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Connecticut
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I have tried that, but I still get the constant reading. I'll try again.
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nvrmnd. transistors were in backwards. Now, I get some fluctuation from 170~250, which you can see on a pwm'd led.


Edit: Just ran a high/low program:
Code:
int low = 1023;
int high = 0;
void setup() {
  Serial.begin(9600);
}

void loop() {
  int sensorValue = analogRead(A3);
  if (sensorValue < low) {
    low = sensorValue;
  }
  if (sensorValue > high) {
    high = sensorValue;
  }
  Serial.print("h: ");
  Serial.print(high);
  Serial.print("\t");
  Serial.print("l: ");
  Serial.println(low);
}


And if I clap ~5 inches from mic I get h:939, l:40. So it works! yay!!
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Thats probably it working fine smiley

As I said before, the fluctuation is the signal. If you want to get the overall level, you need to do some Integration / low pass filtering / averaging.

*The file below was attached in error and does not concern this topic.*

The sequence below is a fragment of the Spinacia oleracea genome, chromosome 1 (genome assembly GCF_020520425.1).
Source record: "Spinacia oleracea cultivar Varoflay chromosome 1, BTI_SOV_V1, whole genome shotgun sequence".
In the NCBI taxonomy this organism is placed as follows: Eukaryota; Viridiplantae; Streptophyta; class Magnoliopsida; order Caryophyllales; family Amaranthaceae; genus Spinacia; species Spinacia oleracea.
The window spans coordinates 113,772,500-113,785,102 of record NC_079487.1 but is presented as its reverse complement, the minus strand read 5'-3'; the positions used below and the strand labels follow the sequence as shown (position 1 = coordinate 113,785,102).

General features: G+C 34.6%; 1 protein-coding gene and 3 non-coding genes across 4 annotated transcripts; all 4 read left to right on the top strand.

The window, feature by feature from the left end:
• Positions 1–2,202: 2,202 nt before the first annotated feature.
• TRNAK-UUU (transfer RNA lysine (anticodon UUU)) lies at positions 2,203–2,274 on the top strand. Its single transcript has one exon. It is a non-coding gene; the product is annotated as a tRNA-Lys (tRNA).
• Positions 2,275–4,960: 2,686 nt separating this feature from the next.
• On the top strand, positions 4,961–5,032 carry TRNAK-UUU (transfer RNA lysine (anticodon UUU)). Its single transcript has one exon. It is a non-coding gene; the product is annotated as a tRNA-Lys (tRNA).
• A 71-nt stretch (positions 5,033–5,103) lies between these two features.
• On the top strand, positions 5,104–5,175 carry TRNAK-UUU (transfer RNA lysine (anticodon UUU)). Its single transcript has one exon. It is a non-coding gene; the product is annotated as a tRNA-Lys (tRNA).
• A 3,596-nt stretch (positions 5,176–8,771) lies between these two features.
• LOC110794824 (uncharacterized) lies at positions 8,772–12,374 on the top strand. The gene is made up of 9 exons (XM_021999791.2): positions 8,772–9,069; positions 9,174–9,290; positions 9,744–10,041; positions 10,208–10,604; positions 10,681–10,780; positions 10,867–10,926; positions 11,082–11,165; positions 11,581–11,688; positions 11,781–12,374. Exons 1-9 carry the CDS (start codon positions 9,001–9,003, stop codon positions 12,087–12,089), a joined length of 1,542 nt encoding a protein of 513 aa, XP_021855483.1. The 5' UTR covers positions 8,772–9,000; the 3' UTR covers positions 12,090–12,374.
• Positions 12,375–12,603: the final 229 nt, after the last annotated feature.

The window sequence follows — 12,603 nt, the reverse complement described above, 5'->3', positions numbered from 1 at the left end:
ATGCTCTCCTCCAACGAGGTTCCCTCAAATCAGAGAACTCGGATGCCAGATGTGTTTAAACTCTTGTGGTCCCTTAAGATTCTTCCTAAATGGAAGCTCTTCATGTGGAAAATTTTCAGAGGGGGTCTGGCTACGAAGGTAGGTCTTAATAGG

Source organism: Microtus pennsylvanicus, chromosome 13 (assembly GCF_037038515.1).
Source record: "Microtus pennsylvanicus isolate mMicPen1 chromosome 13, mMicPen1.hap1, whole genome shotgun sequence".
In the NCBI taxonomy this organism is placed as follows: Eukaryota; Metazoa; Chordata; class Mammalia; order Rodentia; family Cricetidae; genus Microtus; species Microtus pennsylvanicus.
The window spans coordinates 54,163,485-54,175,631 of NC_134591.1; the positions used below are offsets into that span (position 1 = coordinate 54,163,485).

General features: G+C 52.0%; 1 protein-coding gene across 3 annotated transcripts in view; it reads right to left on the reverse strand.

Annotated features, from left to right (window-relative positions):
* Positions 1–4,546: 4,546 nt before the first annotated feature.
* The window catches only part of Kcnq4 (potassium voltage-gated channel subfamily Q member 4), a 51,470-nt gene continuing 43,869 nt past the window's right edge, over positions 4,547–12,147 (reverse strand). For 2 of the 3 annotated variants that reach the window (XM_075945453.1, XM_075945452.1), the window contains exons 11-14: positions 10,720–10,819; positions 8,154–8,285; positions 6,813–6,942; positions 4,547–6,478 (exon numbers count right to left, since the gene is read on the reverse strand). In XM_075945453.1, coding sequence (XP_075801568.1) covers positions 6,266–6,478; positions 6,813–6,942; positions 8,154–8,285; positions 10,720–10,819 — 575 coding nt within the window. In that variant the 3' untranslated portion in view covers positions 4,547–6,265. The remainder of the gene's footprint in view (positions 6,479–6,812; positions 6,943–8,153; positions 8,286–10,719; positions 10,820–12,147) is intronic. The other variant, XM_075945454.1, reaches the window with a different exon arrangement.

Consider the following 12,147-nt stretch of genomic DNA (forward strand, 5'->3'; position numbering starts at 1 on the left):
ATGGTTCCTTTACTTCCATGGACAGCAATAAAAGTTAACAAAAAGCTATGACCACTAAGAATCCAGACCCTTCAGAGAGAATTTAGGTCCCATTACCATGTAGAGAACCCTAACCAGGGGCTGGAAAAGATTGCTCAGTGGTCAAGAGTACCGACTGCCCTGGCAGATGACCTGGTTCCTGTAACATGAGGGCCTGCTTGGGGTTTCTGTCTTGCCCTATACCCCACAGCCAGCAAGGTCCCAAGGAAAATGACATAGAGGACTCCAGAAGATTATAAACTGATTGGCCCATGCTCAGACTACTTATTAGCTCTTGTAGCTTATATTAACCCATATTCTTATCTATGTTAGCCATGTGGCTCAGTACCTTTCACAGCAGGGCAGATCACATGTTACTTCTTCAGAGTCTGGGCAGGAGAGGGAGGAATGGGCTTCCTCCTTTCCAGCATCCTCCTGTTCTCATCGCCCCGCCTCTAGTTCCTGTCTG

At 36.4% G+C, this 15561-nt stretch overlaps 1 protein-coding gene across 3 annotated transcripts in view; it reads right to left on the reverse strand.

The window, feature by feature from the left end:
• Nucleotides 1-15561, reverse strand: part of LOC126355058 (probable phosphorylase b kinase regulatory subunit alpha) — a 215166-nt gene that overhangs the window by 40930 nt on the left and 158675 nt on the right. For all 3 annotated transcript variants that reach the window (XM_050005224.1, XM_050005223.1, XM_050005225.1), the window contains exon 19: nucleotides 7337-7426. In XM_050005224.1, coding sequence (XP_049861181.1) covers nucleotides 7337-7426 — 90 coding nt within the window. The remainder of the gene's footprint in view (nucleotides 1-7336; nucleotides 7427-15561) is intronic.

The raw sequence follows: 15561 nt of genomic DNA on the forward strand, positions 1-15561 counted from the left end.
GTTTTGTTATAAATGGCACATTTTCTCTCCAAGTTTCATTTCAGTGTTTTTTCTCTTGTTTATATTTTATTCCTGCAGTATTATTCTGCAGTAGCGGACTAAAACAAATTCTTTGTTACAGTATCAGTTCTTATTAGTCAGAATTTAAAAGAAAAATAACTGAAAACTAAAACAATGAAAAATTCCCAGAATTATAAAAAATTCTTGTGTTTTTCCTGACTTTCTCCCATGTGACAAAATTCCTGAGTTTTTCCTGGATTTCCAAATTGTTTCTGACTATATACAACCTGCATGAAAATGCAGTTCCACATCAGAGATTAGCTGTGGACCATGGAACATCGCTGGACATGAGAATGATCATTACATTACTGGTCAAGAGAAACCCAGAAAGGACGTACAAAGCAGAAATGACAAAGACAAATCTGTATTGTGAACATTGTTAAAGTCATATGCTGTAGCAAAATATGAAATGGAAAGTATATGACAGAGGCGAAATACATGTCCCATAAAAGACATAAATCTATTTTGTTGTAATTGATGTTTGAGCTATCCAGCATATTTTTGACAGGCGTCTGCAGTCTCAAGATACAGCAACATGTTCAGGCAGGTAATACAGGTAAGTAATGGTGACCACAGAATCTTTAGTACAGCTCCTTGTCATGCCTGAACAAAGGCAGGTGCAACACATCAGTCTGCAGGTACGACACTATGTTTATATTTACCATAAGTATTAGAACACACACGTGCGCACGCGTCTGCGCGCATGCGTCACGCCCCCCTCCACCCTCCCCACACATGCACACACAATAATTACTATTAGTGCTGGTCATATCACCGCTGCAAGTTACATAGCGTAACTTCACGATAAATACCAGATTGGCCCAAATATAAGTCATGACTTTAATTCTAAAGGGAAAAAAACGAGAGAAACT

The sketch I pointed you at for the book, has an algorithm in it to LP filter.
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OK. Thanks! But I only care about amplitude, why would I need filtering?
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A 1 KHz sound wave is an oscillation at 1000 times per second. Lets say a sine wave. So if you sample the amplitude you may hit it when its at a peak, or when its in a trough. But unless you do something like find the highest value, or low pass filter it to obtain the envelope, you will not have a measure of the 'volume' of the sound.

Words to lookup on Wikipedia: low pass filter, signal envelope, sine wave
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So I should make a hardware lowpass filter? What should I do?
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Download the sketches for my book from http://www.arduinoevilgenius.com and have a look at the sketch for project 21. This has code for detecting the maximum level - if I remember right.

Then buy the book smiley-wink
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Where do I download the sketch?
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its on the downloads page smiley-wink

You can just download the zip of all the sketches for the book.

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